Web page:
note: entire contents copyright 2012 by Richard Pacheco
“After the Revolution” by Amy Herzog, opens the Gamm’s 2012-2013 season with politics and family in conflict. In the play a leftist, Marxist family finds out that the esteemed patriarch, Joe was not only harassed by the Black List, but in fact passed military secrets on to the Soviets.
The play is set in 1999 and the family has a long history of being Marxists and knows their loyalties. It focuses on Emma, Joe’s granddaughter, Emma, who is devout in her dedication to fight injustices wherever she finds them.
Diana Buirski is Emma, a third generation Marxist who reveres the memory of her dead grandfather, almost canonizing him into a proletariat saint. She loves him so much she started a fund named in his honor to help fight various injustices, such as the battle to save and set free convicted cop killer Mumia Abu-Jamal.
Ms. Buirksi is determined and convincing as the young woman whose world gets turned upside down when she discovers the truth about her grandfather. It is a good performance but ultimately I was left with little sympathy for her character who seemed a bit immature and self-absorbed to involve me in her misery at this discovery.
While the cast is solid, the impact this seems to have on the family appears to be too much fuss. This is the play’s flaw.
Jim O’Brien as her father, Ben, is strong and solid and puts the father’s actions into perspective. It is an admirable performance. When Emma discovers he withheld the spying information about the family icon, Grandfather Joe, she cuts him off, refusing to take his phone calls or talk to him at all.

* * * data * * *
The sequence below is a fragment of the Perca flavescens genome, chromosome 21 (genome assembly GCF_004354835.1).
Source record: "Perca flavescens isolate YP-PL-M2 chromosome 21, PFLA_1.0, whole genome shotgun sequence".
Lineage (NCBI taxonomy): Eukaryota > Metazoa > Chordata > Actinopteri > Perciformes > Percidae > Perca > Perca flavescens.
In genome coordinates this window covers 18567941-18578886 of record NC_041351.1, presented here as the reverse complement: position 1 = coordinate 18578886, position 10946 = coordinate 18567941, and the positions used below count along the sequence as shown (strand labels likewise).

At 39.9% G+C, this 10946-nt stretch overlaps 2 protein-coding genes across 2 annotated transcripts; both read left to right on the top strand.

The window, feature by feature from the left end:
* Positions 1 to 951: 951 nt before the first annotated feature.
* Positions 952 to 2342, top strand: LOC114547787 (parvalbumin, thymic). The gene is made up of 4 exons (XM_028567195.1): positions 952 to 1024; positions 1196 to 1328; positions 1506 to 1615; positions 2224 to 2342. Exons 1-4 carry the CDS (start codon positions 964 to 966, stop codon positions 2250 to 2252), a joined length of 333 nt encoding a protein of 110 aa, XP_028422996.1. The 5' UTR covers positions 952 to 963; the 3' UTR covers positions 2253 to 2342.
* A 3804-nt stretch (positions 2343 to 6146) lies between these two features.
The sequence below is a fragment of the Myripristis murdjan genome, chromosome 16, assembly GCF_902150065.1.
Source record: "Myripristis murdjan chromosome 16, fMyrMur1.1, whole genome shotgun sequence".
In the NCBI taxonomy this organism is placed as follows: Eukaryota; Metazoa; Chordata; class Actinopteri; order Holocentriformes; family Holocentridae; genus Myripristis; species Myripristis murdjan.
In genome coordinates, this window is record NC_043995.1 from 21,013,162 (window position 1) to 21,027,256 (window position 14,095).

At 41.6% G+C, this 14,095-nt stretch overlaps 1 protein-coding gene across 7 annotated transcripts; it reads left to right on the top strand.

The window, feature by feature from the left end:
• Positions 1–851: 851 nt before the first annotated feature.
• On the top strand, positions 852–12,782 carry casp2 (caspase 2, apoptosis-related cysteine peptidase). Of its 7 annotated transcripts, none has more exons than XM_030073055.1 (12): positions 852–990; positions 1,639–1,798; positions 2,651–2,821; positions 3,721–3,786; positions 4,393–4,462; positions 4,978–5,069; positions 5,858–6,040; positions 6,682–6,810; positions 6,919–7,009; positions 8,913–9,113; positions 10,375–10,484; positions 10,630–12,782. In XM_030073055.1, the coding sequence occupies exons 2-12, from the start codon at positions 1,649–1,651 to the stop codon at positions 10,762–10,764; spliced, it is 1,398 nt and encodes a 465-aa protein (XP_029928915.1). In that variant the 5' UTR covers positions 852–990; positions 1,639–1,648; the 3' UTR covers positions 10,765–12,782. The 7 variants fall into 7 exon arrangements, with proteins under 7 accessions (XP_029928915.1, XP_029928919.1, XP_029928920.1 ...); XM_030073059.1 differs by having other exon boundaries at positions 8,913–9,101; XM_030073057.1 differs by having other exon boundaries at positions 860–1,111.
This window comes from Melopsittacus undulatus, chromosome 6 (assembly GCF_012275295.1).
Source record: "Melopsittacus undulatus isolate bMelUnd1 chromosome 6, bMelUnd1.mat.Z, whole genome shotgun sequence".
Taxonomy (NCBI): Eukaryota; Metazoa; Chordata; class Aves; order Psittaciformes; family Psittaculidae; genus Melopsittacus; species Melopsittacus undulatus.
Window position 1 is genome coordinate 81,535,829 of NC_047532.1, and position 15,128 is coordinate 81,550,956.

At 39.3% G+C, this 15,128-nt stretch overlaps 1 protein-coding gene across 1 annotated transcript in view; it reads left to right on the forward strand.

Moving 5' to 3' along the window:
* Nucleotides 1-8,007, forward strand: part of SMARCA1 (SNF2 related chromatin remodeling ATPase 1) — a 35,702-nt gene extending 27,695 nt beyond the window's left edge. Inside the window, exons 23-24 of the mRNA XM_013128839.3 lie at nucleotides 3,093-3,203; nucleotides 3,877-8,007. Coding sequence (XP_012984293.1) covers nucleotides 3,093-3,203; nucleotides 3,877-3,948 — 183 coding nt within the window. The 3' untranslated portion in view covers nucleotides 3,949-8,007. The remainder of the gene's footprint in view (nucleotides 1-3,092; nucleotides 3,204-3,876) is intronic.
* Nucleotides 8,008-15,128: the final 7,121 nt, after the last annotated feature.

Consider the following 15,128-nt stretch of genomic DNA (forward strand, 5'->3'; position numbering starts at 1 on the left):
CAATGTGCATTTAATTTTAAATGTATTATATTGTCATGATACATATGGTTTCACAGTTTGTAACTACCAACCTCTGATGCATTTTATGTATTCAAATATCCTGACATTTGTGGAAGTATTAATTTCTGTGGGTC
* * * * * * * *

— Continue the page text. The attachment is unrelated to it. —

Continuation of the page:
Casey Seymour Kim is his wife, Mel. She delivers an energetic and nuanced performance. She is full of vitality and sincerity.
Wendy Overly is Emma’s grandmother, Vera. It’s an inspired comic performance full of energy and wit.
Sam Babbitt is Emma’s big supportive contributor, Morty who reassures her and supports her, trying to convince her to hold onto her ideals. He is deft and effective.
Karen Carpenter is Emma’s sister, Jess. Jess has been the outcast child until now after a series or battles with rehab and other difficulties. Yet she proves to be supportive of Emma when she encounters her crisis.
Ben Gracia as Emma’s boyfriend Miguel is firm and appealing. Chuck Reifler is Emma’s sympathetic uncle Leo and is ingratiating and likable.
The cast is strong and convincing. They aptly show the family loyalties and battles with skill and honesty.
Director Tony Estrella keeps everything vivid and ably moving through the emotional twists and turns in the play. He manages to evoke some subtle comic touches with facial moves with finesse. These are refined touches not broad comic touches and are very effective.
Patrick Lynch’s set is clever and inventive. It effortlessly converts into several locations with slight touches, from New York to Boston and back again.
"After the Revolution" runs through Oct. 14 at the Gamm, 172 Exchange St., Pawtucket. Tickets are $36-$45. Call (401) 723-4266, or visit gammtheatre.org